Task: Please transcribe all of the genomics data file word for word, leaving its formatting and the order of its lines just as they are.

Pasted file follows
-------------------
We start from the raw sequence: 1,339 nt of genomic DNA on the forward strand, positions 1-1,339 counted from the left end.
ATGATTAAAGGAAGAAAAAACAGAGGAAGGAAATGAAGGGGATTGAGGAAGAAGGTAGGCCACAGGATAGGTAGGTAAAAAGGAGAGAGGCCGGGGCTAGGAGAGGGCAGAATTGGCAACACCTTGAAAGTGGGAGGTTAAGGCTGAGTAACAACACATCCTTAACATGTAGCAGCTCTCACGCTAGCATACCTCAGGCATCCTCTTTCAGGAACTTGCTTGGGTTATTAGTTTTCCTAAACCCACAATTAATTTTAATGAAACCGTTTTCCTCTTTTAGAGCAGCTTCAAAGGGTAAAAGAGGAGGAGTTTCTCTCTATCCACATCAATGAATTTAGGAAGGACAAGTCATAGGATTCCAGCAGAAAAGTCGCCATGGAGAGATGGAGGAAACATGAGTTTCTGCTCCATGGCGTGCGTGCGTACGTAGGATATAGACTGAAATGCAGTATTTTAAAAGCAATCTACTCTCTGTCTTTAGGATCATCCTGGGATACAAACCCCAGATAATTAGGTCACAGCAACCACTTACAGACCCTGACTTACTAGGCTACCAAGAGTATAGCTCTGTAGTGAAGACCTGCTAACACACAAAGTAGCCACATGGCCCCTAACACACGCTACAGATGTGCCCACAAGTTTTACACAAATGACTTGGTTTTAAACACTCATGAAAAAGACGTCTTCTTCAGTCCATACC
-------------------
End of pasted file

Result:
We start from the raw sequence: 1,339 nt of genomic DNA on the forward strand, positions 1-1,339 counted from the left end.
ATGATTAAAGGAAGAAAAAACAGAGGAAGGAAATGAAGGGGATTGAGGAAGAAGGTAGGCCACAGGATAGGTAGGTAAAAAGGAGAGAGGCCGGGGCTAGGAGAGGGCAGAATTGGCAACACCTTGAAAGTGGGAGGTTAAGGCTGAGTAACAACACATCCTTAACATGTAGCAGCTCTCACGCTAGCATACCTCAGGCATCCTCTTTCAGGAACTTGCTTGGGTTATTAGTTTTCCTAAACCCACAATTAATTTTAATGAAACCGTTTTCCTCTTTTAGAGCAGCTTCAAAGGGTAAAAGAGGAGGAGTTTCTCTCTATCCACATCAATGAATTTAGGAAGGACAAGTCATAGGATTCCAGCAGAAAAGTCGCCATGGAGAGATGGAGGAAACATGAGTTTCTGCTCCATGGCGTGCGTGCGTACGTAGGATATAGACTGAAATGCAGTATTTTAAAAGCAATCTACTCTCTGTCTTTAGGATCATCCTGGGATACAAACCCCAGATAATTAGGTCACAGCAACCACTTACAGACCCTGACTTACTAGGCTACCAAGAGTATAGCTCTGTAGTGAAGACCTGCTAACACACAAAGTAGCCACATGGCCCCTAACACACGCTACAGATGTGCCCACAAGTTTTACACAAATGACTTGGTTTTAAACACTCATGAAAAAGACGTCTTCTTCAGTCCATACC